Tribute to the Workers: Dia de Cruz Celebrated

Tribute to the Workers: Dia de Cruz Celebrated    

Tara A. Spears

 Although Mexico honors all working men and women with an official holiday on May 1, Labor Day, the trades and construction industry tend to celebrate on May 3. Locally, the construction workers as well as government, bank and school employees had a day off from work to relax. However, on Cross Day the construction workers did put in a full day but it included beer and bar-b-que provided by the boss.

 Many crews fasten a brightly decorated cross with crepe paper flowers and streamers onto the uppermost section of the building, continuing the tradition that began with the building of churches by the Spanish in the 1500’s. In some areas, the workers will burn pungent incense, besides there being music and fireworks to frighten away any evil spirits that might be loitering.

In the 21st century, one can often notice puffs of smoke dotting the sky to mark the construction site. The crews of workers, who love to release sky rockets and noise making firecrackers instead of hauling concrete in the hot sun, probably no longer remember that originally the fireworks were to clear the area of dangerous spirits. Over the centuries, masons came to make this their own celebration, and they and their families now have a special feast on this day.  In some areas May 3rd is called Mason day, rather than Dia de la Santa Cruz. As one local worker explained, “That day, the architects or owners of the construction invite us for lunch and a few beers… and that’s how they honor us on our day.”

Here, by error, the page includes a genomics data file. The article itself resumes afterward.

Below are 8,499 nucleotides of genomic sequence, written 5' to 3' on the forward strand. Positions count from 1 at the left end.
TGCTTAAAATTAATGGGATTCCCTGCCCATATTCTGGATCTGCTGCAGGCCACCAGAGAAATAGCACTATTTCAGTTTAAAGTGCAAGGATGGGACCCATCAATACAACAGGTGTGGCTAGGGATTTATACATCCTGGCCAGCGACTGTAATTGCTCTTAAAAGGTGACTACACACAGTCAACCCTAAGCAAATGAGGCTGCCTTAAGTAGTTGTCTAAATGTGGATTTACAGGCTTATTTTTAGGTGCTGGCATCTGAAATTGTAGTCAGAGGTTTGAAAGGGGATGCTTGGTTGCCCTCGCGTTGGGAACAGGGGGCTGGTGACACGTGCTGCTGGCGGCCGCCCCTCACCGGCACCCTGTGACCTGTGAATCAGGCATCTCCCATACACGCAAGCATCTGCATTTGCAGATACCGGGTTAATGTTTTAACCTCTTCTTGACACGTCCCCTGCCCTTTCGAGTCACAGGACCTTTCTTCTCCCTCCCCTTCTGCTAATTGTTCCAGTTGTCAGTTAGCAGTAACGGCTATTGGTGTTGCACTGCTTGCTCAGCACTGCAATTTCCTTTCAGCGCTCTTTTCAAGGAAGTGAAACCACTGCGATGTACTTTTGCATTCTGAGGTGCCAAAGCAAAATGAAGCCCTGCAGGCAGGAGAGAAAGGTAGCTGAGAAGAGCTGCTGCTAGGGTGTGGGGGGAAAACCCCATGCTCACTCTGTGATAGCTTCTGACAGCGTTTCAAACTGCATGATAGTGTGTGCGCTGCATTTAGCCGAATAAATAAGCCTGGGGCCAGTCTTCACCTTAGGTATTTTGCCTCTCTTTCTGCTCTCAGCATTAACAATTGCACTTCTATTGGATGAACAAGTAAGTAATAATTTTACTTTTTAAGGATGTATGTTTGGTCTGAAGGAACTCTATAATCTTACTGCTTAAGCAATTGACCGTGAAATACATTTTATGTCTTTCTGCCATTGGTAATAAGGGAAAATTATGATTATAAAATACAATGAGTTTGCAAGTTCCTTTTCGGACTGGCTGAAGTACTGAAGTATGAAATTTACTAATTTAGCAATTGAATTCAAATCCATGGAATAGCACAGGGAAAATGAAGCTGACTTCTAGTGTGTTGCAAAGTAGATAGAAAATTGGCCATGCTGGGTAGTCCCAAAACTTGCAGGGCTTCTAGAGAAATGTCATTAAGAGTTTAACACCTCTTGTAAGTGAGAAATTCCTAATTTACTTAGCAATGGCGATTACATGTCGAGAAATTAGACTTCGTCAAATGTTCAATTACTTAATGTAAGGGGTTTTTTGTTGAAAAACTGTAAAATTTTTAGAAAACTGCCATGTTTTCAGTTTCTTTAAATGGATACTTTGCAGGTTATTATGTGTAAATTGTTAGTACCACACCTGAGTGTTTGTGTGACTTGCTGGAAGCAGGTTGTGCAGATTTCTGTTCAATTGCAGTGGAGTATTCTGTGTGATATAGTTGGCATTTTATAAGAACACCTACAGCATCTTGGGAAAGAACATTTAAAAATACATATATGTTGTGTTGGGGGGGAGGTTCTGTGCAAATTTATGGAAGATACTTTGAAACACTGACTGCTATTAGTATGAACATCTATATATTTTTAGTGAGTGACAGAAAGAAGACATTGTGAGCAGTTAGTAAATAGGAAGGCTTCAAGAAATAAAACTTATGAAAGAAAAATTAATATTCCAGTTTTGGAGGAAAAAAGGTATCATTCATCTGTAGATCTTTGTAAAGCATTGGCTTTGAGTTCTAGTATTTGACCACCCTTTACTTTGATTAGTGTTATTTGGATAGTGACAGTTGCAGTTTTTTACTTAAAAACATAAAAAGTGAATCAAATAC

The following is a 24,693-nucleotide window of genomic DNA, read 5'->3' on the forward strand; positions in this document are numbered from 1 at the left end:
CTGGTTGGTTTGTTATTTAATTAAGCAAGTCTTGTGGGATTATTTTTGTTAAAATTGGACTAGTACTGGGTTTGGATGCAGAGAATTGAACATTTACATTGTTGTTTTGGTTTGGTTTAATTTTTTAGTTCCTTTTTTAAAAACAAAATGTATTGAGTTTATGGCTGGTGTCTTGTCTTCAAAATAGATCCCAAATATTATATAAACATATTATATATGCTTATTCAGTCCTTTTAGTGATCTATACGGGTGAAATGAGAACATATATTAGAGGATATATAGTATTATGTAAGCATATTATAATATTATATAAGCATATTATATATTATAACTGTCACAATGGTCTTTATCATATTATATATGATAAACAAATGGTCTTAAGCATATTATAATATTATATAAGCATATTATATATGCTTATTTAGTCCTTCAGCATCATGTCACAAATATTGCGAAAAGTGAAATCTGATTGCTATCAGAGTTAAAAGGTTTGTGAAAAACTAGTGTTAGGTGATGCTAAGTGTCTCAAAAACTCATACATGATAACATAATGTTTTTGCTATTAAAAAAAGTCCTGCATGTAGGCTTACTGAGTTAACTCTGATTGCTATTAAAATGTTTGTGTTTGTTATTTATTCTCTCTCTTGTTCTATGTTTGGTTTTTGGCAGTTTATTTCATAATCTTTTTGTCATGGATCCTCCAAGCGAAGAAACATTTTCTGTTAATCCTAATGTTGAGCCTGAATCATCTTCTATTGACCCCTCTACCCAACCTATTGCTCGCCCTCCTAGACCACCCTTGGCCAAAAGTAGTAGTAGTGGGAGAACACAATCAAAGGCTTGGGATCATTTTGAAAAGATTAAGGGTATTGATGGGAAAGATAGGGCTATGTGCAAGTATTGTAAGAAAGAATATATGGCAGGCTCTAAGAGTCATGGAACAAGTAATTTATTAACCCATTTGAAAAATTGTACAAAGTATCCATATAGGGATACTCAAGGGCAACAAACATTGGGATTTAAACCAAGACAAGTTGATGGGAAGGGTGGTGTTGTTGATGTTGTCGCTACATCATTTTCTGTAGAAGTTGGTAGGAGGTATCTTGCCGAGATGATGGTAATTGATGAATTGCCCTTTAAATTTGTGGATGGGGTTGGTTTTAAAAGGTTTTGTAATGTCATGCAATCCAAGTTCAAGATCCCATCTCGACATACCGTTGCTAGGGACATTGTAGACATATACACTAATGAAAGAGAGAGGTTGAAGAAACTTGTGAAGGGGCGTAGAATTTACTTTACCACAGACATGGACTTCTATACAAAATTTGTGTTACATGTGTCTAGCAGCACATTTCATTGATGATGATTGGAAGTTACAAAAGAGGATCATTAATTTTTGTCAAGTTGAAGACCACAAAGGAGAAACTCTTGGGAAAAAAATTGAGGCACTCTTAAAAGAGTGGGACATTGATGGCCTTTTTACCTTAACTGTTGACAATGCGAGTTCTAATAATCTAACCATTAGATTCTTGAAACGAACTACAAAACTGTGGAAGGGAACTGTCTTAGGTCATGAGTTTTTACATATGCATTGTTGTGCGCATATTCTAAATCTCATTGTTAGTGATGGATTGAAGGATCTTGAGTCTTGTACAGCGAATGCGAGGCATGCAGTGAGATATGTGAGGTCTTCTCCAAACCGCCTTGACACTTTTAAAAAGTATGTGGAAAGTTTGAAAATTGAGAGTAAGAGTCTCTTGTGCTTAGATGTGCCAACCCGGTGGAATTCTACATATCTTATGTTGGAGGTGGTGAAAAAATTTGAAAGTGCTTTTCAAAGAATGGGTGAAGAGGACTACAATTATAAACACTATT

If the patron is deeply religious, he might invite a blessing of the work site. In some areas, the Catholic church will have a special service to provide a blessing of the colorfully decorated crosses which are later carried in procession by the bricklayers and masons. This special mass asks for the protection of the workers on the job, gives thanks for the workers’ safety and success during the previous year, and asks for continued good projects, conditions and salaries in the coming year.

As part of the traditional Day of the Holy Cross celebration on May 3, construction workers place a decorated cross on the roof of their current project. Work ends at noon, when the patron, the owner of the project, begins the next phase of the festival with tequila toasts, known as copitas. The owner toasts the success of the project and the health and happiness of the crew. He also provides a comida (midday meal). This reflects the pre-Columbian custom of placing food and drink on specially constructed altars to dedicate new buildings, and to please the gods. Carne Asada, thinly sliced beef, is prepared onsite on a grill by one of the workers. The grilled meat will be served with beans, guacamole, Salsa Mexicana, (very, very hot chile sauce,) and mounds of tortillas and plenty of cold beer.

Mexican Labor Day and Dia de Cruz are intended to be an annual national tribute to the contributions workers have made to the strength, prosperity, and well-being of the country. For any nation, its success is the cumulative result of many hard working minds and hands rather than the figurehead in the capital. It is good that the workers are recognized and for them to be able to take pride in what they do.